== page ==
Botanical Britain: Herbaria

2a Hookeria flavenscens

Specimen of Hookeria flavescens with watercolor drawings by Robert Kaye Greville, Herbarium at the Royal Botanic Garden Edinburgh.

To me travel provides the opportunity to visit herbaria.  I walked past Edinburgh Castle and Holyrood Palace at the opposite ends of what’s called Edinburgh’s Royal Mile, and it was great to see their very different architectures, as well as the wonderful architecture in between, including the modern Scottish Parliament Building and many structures dating to the 17th and 18th centuries.  But it was the herbarium at the Royal Botanic Garden Edinburgh (RBGE) where I saw truly amazing sights.  I will go into this in more detail in subsequent posts, here I’m just going to hit the high points of what I saw at RBGE and several other herbaria I visited on my recent trip to Britain (see last post).  A few years ago, RBGE published a book called Botanical Treasures (Atkins et al., 2014) with photographs and descriptions of objects from its herbarium and library, so I had a guide to some of the collections.  Sally Rae, assistant herbarium curator, took out specimens prepared by Robert Kaye Greville, an expert in mosses, who sometimes painted watercolors of specimens on the sheets (see photo above).  In the library, Graham Hardy showed me a copy of Greville’s Flora Edinensis Cryptogamia with blank pages interleafed where Greville added notes and watercolors on new species.  This is just one example of the riches of these collections and how library and herbarium interrelate.  Others were shown me by Henry Noltie, a noted researcher in Indian botany and the history of its botanical illustrations (2002, 2016, 2017).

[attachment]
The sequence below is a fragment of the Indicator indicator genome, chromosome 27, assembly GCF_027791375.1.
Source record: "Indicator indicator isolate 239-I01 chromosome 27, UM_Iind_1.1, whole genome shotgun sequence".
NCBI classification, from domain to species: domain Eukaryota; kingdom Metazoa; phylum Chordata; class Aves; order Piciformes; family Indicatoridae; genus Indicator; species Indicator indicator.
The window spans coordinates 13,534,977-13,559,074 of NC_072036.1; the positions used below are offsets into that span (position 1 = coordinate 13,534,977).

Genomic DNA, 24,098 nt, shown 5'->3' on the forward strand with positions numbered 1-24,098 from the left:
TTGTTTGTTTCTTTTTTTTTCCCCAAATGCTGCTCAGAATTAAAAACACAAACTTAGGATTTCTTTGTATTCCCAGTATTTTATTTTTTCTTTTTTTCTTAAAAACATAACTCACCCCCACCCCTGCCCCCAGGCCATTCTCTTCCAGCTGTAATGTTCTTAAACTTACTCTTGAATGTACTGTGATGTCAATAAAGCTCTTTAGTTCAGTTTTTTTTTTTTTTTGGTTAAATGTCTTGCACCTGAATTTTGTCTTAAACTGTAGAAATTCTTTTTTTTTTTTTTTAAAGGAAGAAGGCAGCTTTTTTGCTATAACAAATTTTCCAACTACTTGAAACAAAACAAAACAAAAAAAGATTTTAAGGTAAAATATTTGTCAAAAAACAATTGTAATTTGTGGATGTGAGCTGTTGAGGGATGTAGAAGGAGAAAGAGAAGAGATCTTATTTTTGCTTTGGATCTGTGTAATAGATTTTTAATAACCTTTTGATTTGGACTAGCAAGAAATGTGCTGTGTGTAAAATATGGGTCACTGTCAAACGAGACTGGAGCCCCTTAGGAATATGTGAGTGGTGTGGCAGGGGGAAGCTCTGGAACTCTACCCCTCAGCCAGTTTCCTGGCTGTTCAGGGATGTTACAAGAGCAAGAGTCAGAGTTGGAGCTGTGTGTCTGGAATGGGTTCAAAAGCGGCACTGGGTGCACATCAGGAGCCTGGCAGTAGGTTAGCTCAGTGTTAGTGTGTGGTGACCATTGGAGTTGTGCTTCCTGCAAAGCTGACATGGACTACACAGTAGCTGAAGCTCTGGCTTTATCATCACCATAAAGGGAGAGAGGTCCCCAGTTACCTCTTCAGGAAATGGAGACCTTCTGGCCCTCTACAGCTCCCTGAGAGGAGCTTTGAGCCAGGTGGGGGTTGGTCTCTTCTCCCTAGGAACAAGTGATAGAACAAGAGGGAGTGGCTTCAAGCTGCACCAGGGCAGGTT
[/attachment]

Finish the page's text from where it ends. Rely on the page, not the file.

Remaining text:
At the Royal Botanic Gardens, Kew, Mark Nesbitt, curator of the Economic Botany Collection, gave me a tour of its storage facility for over 100,000 specimens.  In 1847 Kew was the first to open an economic botany museum and while its museum building has now been converted into a restaurant (see photo below), with a few of the displays retained (see photo below), the collection is intact.  Nesbitt is working with colleagues at Kew and Royal Holloway to track the many items that Kew distributed to other institutions over the years in a project called the Mobile Museum. He and Carine Cornish (2016) have documented how, as interest in economic botany declined in the 1950s, specimens from such collections were disbursed to herbaria and botanical collections, while the artifacts made from plant material—everything from palm mats to barkcloth jackets—found their way into world culture or ethnographic collections.  As interest in both types of assemblages is now growing, Nesbitt has worked with a group of colleagues to create a guide on Curating Biocultural Collections: A Handbook (Salick, Konchar & Nesbitt, 2014).